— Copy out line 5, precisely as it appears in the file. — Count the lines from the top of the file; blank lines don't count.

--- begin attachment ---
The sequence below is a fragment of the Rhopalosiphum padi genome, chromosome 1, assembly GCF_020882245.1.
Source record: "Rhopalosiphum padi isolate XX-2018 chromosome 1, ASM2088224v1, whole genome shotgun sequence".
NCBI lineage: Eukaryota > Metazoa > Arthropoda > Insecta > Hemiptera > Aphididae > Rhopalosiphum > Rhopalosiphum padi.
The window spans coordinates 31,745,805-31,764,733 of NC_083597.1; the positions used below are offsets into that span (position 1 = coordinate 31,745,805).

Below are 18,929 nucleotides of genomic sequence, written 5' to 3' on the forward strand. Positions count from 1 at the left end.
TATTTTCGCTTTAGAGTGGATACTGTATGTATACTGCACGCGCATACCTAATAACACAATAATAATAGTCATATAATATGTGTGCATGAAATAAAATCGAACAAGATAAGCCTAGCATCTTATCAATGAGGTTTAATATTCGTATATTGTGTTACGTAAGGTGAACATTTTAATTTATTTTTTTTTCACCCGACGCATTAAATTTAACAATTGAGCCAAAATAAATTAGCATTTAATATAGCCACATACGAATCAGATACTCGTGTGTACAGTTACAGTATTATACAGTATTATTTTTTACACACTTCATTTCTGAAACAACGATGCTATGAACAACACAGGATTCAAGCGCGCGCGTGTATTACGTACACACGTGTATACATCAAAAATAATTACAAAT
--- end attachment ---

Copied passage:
Below are 18,929 nucleotides of genomic sequence, written 5' to 3' on the forward strand. Positions count from 1 at the left end.